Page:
Rejection Sensitive Dysphoria and ADHD: What Teachers And Parents Need To Know

Rejection Sensitive Dysphoria and ADHD: What Teachers And Parents Need To Know

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Have you ever heard of the term Rejection Sensitive Dysphoria (RSD)? Some pupils can find accepting criticism difficult as it can feel like a personal attack on their self-worth.

In this episode of School Behaviour Secrets, we explore what is meant by the term rejection sensitive dysphoria and how RSD relates to pupils with ADHD.

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Show notes / transcription

Emma Shackleton  0:00  

Because of the way that ADHD brains are wired, criticisms can lead the child to feel overwhelmed by sadness, anger or anxiety, so their brains exaggerate even the smallest criticism or the smallest negative or even a lack of positive is enough for an ADHD brain to register an attack, and it feels like an attack on their self worth.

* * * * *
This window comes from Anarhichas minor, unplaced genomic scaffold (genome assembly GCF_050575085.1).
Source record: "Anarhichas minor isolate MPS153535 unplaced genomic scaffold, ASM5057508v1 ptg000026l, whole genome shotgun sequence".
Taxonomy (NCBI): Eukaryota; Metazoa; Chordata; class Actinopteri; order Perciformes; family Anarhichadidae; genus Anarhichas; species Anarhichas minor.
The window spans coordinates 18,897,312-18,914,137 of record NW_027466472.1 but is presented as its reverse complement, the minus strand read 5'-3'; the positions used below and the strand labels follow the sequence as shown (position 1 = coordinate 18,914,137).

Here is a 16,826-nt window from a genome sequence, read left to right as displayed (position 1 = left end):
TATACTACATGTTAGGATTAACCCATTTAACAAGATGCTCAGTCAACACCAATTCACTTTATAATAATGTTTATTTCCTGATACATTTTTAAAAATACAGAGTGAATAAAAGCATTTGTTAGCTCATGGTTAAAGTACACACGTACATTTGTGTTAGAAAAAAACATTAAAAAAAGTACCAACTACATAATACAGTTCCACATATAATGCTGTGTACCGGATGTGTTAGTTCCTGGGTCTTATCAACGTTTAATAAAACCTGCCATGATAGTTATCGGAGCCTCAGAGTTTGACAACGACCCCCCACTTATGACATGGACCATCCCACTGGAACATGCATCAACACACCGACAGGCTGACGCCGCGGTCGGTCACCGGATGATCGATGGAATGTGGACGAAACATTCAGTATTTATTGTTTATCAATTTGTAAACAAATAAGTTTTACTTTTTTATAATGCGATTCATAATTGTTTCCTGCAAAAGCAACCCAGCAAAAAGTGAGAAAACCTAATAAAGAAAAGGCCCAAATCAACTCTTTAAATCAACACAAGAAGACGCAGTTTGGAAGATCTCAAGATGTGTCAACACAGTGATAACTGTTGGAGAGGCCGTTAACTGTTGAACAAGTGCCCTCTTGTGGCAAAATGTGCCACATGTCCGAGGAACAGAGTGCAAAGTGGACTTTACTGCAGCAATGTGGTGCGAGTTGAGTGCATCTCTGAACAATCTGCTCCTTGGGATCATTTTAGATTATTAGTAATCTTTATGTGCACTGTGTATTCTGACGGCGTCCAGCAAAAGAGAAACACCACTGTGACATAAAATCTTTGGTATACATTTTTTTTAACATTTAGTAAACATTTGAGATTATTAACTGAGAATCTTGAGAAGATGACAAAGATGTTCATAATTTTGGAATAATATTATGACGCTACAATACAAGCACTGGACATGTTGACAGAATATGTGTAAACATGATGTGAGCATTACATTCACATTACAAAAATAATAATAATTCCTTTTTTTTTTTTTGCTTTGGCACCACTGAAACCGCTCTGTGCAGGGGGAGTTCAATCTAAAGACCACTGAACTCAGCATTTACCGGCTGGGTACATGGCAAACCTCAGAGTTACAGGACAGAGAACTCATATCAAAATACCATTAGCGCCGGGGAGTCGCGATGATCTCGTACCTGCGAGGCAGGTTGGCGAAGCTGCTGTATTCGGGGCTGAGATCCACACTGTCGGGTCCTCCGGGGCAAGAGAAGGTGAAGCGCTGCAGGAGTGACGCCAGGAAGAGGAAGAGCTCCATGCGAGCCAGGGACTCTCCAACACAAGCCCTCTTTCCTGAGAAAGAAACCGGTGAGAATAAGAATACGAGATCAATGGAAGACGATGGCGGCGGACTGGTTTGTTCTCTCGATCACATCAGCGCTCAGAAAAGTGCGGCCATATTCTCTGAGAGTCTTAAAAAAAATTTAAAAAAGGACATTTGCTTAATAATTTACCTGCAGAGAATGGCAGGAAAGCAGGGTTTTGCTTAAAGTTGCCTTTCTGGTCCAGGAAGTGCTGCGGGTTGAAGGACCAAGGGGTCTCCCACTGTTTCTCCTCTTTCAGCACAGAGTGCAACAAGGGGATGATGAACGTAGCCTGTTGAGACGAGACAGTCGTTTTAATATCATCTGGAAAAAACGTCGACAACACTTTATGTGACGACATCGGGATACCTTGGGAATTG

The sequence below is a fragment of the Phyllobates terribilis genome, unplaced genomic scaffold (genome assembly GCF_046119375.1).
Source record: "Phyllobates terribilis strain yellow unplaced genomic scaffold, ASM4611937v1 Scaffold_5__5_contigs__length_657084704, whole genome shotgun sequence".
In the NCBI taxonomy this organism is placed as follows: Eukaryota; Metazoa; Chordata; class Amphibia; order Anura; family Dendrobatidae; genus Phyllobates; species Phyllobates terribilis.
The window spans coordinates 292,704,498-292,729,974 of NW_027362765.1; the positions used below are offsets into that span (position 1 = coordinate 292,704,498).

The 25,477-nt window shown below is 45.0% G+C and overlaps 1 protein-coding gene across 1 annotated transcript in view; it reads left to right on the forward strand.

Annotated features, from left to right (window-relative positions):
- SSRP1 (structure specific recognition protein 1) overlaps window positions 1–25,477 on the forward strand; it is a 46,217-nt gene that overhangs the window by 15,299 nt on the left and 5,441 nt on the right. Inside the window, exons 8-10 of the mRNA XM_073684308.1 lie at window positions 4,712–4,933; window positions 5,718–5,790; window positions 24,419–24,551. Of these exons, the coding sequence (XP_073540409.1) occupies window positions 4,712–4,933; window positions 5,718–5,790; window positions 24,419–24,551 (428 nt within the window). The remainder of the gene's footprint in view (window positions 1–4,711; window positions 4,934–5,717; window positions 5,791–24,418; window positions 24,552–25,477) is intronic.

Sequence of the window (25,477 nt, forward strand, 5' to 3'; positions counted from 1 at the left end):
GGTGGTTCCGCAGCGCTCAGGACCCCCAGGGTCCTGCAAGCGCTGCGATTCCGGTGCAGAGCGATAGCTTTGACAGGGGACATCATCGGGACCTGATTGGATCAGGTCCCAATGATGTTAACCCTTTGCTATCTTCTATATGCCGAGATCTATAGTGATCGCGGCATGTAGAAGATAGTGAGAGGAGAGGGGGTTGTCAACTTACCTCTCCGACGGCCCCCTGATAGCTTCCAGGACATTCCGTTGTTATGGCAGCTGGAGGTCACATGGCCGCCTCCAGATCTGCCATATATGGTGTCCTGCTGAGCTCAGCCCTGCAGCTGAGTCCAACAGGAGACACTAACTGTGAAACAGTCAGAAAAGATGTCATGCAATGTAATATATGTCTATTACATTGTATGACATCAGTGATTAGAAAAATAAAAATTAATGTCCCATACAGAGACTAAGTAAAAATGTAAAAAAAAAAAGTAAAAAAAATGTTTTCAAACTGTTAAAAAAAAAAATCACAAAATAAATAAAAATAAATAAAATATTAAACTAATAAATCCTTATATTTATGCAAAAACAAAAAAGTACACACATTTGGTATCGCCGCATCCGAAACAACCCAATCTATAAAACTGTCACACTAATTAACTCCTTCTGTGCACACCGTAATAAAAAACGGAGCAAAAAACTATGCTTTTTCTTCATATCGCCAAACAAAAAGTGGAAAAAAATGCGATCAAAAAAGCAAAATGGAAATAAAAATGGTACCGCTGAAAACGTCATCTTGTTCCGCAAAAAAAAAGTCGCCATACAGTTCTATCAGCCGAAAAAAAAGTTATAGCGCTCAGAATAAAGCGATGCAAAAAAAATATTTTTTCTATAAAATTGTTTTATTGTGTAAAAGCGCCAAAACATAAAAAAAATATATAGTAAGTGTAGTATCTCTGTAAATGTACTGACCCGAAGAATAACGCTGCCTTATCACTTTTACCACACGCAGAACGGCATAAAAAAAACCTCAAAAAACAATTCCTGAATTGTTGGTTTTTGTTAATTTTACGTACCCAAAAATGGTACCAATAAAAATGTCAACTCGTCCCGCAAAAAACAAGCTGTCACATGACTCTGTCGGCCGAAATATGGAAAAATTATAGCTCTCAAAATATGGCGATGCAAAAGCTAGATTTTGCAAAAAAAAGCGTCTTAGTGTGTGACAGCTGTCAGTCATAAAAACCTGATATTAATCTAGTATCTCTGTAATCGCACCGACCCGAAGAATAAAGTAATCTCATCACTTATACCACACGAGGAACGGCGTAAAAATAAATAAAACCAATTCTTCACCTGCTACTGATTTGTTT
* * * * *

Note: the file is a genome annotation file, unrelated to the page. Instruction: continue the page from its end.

Simon Currigan  0:28  

Hi there. My name is Simon Currigan and welcome to another episode of school behaviour secrets. While other educational podcasts shows are like a delicate flower, a beautiful rose that provides a delightful but subtle centrepiece to your garden. We're more like Japanese knotweed. We're relentless, we're ugly. And if you invite us in, we will destroy the value of your house. And technically we're a biohazard. I'm joined here today by my capable show host Emma Shackleton. Hi, Emma.

Emma Shackleton  1:37  

Hello, Simon. Are you comparing us to knotweed?

Simon Currigan  1:40